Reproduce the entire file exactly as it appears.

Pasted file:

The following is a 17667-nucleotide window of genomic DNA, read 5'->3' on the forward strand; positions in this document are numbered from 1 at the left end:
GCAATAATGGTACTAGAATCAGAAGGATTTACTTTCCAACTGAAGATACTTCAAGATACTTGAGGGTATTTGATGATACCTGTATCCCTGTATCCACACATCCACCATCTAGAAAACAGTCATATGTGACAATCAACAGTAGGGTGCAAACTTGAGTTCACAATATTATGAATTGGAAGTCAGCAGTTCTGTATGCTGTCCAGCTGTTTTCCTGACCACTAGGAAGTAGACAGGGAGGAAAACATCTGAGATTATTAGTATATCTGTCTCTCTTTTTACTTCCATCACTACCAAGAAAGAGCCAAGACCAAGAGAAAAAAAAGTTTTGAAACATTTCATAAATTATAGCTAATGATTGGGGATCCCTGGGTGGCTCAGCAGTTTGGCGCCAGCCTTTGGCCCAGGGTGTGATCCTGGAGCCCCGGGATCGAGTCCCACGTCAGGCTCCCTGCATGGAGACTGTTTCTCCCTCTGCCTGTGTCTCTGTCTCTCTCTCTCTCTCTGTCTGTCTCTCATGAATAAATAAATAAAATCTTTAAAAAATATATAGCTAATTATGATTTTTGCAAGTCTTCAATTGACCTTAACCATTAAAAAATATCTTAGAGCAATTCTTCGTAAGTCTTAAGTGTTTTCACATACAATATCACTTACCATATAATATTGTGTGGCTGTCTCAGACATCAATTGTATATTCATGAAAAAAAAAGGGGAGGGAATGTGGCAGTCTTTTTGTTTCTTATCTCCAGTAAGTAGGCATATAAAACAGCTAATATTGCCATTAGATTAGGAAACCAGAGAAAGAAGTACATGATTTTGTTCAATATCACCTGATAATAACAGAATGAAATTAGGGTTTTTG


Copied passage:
The following is a 17667-nucleotide window of genomic DNA, read 5'->3' on the forward strand; positions in this document are numbered from 1 at the left end:
GCAATAATGGTACTAGAATCAGAAGGATTTACTTTCCAACTGAAGATACTTCAAGATACTTGAGGGTATTTGATGATACCTGTATCCCTGTATCCACACATCCACCATCTAGAAAACAGTCATATGTGACAATCAACAGTAGGGTGCAAACTTGAGTTCACAATATTATGAATTGGAAGTCAGCAGTTCTGTATGCTGTCCAGCTGTTTTCCTGACCACTAGGAAGTAGACAGGGAGGAAAACATCTGAGATTATTAGTATATCTGTCTCTCTTTTTACTTCCATCACTACCAAGAAAGAGCCAAGACCAAGAGAAAAAAAAGTTTTGAAACATTTCATAAATTATAGCTAATGATTGGGGATCCCTGGGTGGCTCAGCAGTTTGGCGCCAGCCTTTGGCCCAGGGTGTGATCCTGGAGCCCCGGGATCGAGTCCCACGTCAGGCTCCCTGCATGGAGACTGTTTCTCCCTCTGCCTGTGTCTCTGTCTCTCTCTCTCTCTCTGTCTGTCTCTCATGAATAAATAAATAAAATCTTTAAAAAATATATAGCTAATTATGATTTTTGCAAGTCTTCAATTGACCTTAACCATTAAAAAATATCTTAGAGCAATTCTTCGTAAGTCTTAAGTGTTTTCACATACAATATCACTTACCATATAATATTGTGTGGCTGTCTCAGACATCAATTGTATATTCATGAAAAAAAAAGGGGAGGGAATGTGGCAGTCTTTTTGTTTCTTATCTCCAGTAAGTAGGCATATAAAACAGCTAATATTGCCATTAGATTAGGAAACCAGAGAAAGAAGTACATGATTTTGTTCAATATCACCTGATAATAACAGAATGAAATTAGGGTTTTTG